Have you been told to open your clubface? Open your body? Swing the club more up on the back swing? All of these suggestions work great for Vijay Singh and even Annika Sorenstam because these players generate tremendous speed. They don't work for the average female golfer, who cannot even begin to relate to this power game and would simply be happy to be able to get out of the bunker and onto the green most of the time.

Players with slower club head speed often struggle with bunker play. Because the sand acts as such a buffer between the club and the ball, it's necessary to generate a minimum of speed to be able to extract the ball along with some of the sand.

Bunker play tips

Set up so that you will be able to splash the sand:

* Hold your hands high on the grip of the club. By placing your hands toward the top of the handle, you maximize the length of your sand wedge, which will help it to be able to hit the sand firmly.
* Position your golf ball in line with the instep of your forward foot, just like a tee shot. Playing your ball more forward in your stance will help to position the ball later in the swing so that the club head will enter the sand before striking your golf ball.
* Dig your feet into the sand. Digging your feet into the sand also helps to lower the bottom of your swing and will help you to contact the sand before the ball and helps to ensure a nice long divot in the sand. A divot in the bunker is ideally 12 to 15 inches long.

The necessary adjustments for low club head speed players are:

* A square face at address. You will not want to open the face of the sand wedge since this will produce more loft and less distance and due to the fact that you do not generate a lot of speed for most bunker shots you will need all of the distance possible.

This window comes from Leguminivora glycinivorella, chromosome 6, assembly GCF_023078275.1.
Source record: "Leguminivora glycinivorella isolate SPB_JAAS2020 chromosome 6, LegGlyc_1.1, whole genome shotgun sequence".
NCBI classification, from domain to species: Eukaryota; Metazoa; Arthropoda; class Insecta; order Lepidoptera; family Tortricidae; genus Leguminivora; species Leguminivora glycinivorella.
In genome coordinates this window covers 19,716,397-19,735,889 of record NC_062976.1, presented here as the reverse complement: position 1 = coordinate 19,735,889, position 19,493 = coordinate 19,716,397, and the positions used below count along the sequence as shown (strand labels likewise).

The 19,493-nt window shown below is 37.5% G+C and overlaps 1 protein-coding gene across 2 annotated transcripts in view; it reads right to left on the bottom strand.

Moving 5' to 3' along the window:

* A square stance. In other words, your feet should be parallel to the target line just as they are for a normal full swing. Due the fact that you will not open the club face to maximize the distance it won't be necessary to open your stance.
* A little attitude with a full finish. Since the sand acts as such a buffer between the club face and the ball, it will be necessary for the low club head speed player to take what feels like a very full swing with a full finish. To ensure that the swing has all the speed that you are able to generate, you will lift your trailing foot so that your heel comes up as your body turns forward and as the foot rotates up to the toe.
* Change to a less lofted club for greater distance splash shots. If you don't generate a lot of swing speed you will find that your splash shot with your sand wedge won't travel far, maybe only eight to 10 yards. If this is the case you will need to change to a less lofted club, like a pitching wedge or a gap wedge, for your longer splash shots.

By having a plan that will work for your game and club head speed, you'll have more success. When you know how to handle a greenside bunker and you are less worried about going into one, you may be surprised how much less often you find yourself there.
Iri Golf Group: Here's a simple tip to control your shots more effectively around the greens. Set up with a narrow stance keeping your weight placed on your forward foot and remember to keep the shaft leaning toward the target (hands slightly ahead of the ball).

Next try choking down on the grip as this will help you gain control and increase feel. You want to be sure to keep the clubface square and feel like you are brushing the ground during the swing.

The key to consistent chipping is a smooth motion that allows the clubface to just nip the ball off the ground.

Let the loft of the clubface get the ball in the air, don't try to "help" the ball up! Feel as though you are throwing the ball underhand toward the hole.

Practice throwing golf balls underhand to the hole then using the set-up described above try the same underhand motion when you chip.

Chipping is all about getting the proper feel of the chipping motion. If you practice this tip for five minutes before every round of golf you will be sure to lower your scores.